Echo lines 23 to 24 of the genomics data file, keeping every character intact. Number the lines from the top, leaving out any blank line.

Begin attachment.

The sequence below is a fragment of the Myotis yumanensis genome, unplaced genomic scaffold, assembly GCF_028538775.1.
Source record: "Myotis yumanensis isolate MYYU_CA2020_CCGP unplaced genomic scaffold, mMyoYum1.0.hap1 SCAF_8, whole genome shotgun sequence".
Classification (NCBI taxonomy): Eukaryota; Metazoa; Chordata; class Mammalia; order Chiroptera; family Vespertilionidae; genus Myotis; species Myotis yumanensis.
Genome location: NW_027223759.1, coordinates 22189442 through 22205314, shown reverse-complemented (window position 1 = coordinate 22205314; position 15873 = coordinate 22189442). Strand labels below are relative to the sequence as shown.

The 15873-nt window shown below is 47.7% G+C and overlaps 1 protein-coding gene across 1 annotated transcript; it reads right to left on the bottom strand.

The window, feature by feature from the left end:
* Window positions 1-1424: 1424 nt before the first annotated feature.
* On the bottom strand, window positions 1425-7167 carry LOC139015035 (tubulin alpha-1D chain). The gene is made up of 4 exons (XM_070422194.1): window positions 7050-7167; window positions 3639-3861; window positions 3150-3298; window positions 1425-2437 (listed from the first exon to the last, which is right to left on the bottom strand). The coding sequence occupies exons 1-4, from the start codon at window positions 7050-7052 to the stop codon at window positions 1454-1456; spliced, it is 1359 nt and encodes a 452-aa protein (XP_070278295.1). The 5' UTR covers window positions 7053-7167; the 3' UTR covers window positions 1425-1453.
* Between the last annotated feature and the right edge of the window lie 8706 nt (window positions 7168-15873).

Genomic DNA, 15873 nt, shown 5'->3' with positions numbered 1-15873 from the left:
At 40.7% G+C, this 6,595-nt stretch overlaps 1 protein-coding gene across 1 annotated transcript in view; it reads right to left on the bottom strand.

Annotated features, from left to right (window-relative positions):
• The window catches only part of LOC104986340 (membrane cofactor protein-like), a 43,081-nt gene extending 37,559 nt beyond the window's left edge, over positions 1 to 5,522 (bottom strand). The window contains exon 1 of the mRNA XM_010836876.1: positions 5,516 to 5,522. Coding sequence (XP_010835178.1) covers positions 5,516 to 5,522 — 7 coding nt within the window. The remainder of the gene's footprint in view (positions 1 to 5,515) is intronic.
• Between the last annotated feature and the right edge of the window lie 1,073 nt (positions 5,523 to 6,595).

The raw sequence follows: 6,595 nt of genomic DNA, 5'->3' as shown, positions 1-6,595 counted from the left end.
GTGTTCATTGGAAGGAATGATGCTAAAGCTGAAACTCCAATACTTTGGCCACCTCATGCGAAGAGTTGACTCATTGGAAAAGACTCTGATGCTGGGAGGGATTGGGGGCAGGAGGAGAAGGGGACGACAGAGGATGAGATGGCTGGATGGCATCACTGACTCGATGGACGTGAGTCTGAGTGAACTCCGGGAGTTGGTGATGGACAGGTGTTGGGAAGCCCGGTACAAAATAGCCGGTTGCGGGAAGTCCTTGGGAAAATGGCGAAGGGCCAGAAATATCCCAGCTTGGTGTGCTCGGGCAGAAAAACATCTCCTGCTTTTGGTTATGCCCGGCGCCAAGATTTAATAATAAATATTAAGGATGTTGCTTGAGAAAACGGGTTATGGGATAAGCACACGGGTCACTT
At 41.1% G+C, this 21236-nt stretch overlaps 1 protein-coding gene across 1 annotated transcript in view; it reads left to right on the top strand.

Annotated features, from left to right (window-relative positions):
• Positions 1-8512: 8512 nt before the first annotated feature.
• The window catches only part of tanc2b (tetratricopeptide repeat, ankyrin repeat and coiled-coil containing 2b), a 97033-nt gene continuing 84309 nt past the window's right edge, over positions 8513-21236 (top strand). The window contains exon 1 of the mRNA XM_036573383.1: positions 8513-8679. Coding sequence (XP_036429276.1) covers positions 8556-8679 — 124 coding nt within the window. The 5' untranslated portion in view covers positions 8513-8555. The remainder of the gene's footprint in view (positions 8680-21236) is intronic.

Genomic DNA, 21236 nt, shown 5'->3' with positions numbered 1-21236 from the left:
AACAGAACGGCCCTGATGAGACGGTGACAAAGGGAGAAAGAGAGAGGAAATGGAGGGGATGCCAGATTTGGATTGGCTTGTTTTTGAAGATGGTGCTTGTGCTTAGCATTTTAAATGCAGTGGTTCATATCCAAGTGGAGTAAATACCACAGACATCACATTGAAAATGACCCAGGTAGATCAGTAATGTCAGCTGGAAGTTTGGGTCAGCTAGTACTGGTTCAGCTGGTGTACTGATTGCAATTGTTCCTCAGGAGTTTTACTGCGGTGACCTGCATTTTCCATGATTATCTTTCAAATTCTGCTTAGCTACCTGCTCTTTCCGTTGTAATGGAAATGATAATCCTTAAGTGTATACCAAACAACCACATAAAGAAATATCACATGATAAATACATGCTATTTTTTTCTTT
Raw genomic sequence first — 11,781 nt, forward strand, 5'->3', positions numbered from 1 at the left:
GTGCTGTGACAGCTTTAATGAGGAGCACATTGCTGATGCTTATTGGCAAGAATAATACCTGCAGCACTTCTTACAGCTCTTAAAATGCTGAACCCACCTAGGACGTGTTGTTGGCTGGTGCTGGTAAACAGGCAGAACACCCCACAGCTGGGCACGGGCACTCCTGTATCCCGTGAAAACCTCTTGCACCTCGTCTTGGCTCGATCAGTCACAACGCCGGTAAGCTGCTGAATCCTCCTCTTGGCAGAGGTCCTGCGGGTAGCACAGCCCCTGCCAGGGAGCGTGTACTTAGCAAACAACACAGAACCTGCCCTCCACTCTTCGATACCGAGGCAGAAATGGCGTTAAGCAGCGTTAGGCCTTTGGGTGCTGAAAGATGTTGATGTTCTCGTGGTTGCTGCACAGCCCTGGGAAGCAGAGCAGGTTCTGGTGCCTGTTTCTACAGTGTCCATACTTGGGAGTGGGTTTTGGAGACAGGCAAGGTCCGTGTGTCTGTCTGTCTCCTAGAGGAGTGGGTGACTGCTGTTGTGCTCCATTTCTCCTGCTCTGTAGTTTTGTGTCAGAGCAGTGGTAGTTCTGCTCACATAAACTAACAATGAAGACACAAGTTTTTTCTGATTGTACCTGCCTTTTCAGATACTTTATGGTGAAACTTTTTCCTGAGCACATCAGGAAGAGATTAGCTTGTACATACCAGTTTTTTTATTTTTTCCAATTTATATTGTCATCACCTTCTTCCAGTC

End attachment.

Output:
Raw genomic sequence first — 11,781 nt, forward strand, 5'->3', positions numbered from 1 at the left:
GTGCTGTGACAGCTTTAATGAGGAGCACATTGCTGATGCTTATTGGCAAGAATAATACCTGCAGCACTTCTTACAGCTCTTAAAATGCTGAACCCACCTAGGACGTGTTGTTGGCTGGTGCTGGTAAACAGGCAGAACACCCCACAGCTGGGCACGGGCACTCCTGTATCCCGTGAAAACCTCTTGCACCTCGTCTTGGCTCGATCAGTCACAACGCCGGTAAGCTGCTGAATCCTCCTCTTGGCAGAGGTCCTGCGGGTAGCACAGCCCCTGCCAGGGAGCGTGTACTTAGCAAACAACACAGAACCTGCCCTCCACTCTTCGATACCGAGGCAGAAATGGCGTTAAGCAGCGTTAGGCCTTTGGGTGCTGAAAGATGTTGATGTTCTCGTGGTTGCTGCACAGCCCTGGGAAGCAGAGCAGGTTCTGGTGCCTGTTTCTACAGTGTCCATACTTGGGAGTGGGTTTTGGAGACAGGCAAGGTCCGTGTGTCTGTCTGTCTCCTAGAGGAGTGGGTGACTGCTGTTGTGCTCCATTTCTCCTGCTCTGTAGTTTTGTGTCAGAGCAGTGGTAGTTCTGCTCACATAAACTAACAATGAAGACACAAGTTTTTTCTGATTGTACCTGCCTTTTCAGATACTTTATGGTGAAACTTTTTCCTGAGCACATCAGGAAGAGATTAGCTTGTACATACCAGTTTTTTTATTTTTTCCAATTTATATTGTCATCACCTTCTTCCAGTC